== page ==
A gene therapy for Parkinson's disease that has been tested on monkeys is showing promising early results in a small-scale trial on humans. French researchers reported their findings in the new journal Science Translational Medicine last week.
In Parkinson's disease specific nerve cells in the brain degrade causing severe movement problems, including tremors and the inability to initiate movement. Current drugs used to treat the disease temporarily increase the amount of the neurotransmitter dopamine, which is depleted during Parkinson's. This treatment helps control nerve cell activity, and intermittently alleviates Parkinson's symptoms. However, long term these drugs can cause debilitating side effects, called dyskinesias, that include abnormal involuntary movements like as jerkiness, rigidity and tremor.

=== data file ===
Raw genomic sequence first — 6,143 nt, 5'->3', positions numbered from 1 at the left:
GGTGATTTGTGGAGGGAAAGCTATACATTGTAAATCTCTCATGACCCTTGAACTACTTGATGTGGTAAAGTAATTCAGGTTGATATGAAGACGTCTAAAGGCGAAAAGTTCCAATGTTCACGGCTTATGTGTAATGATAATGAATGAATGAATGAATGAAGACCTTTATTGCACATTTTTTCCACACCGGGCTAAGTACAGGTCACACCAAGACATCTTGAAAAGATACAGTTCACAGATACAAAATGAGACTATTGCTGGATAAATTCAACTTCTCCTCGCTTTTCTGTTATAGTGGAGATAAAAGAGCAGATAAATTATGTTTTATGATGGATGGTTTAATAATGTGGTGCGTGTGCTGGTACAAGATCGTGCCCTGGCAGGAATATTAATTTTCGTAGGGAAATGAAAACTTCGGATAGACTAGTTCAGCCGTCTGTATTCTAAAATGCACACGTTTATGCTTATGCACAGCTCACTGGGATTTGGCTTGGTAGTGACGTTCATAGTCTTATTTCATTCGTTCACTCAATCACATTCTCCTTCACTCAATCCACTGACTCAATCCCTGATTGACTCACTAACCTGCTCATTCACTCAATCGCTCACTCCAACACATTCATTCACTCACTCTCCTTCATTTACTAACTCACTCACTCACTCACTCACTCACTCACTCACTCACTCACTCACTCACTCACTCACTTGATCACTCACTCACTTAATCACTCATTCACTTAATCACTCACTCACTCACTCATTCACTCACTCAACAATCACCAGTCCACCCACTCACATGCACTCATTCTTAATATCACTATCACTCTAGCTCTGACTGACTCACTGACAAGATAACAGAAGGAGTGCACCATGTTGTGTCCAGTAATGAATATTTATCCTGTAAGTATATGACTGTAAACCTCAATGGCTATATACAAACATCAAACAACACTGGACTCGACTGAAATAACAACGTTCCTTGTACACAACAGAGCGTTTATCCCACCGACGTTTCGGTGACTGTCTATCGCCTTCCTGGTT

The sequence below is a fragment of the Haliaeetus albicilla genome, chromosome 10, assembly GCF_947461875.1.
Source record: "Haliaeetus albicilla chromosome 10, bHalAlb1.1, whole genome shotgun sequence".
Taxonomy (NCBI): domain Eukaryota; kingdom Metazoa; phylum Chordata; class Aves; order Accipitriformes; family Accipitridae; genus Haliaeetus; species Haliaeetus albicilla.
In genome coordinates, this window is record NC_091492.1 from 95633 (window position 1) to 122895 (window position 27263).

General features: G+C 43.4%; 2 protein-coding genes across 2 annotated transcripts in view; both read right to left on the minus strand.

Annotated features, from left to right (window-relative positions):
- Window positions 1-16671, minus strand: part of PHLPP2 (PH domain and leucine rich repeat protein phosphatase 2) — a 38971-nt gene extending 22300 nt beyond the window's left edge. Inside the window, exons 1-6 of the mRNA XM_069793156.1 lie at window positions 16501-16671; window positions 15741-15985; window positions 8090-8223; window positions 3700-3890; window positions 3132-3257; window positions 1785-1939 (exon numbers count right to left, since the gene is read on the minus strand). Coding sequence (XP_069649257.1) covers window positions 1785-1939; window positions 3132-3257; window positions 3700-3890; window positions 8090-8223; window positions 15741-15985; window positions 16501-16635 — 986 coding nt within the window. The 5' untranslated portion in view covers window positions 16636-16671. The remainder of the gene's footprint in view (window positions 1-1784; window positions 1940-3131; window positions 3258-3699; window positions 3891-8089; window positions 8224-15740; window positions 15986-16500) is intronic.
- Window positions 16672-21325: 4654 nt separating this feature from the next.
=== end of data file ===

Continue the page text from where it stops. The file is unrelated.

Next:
The gene therapy involved inserting three genes that produce dopamine, into a deactivated virus. The virus was then injected directly into the brains of monkeys with Parkinson's symptoms. The treatment restored the monkeys' levels of dopamine and corrected their movement problems, for 12 months, without any dyskinesias.
This success in monkeys paves the way for future studies in humans, says Stéphane Palfi, who reported the results of the animal study. 'This is the exact situation that we will face in the clinic,' he explained. Palfi's team has already tested two different doses of the three-gene-containing virus in six human patients, in collaboration with colleagues at Oxford BioMedica.
Researchers say the results are encouraging, as measured in control of Parkinson's symptoms and in side effects such as brain inflammation. They are now investigating an intermediate dose that matches that used in the monkeys, with corrections for brain size. Once the researchers find the optimal dose, they plan to move the experimental treatment into Phase II trials, Palfi says. This trial will test the gene therapy treatments safety and effectiveness.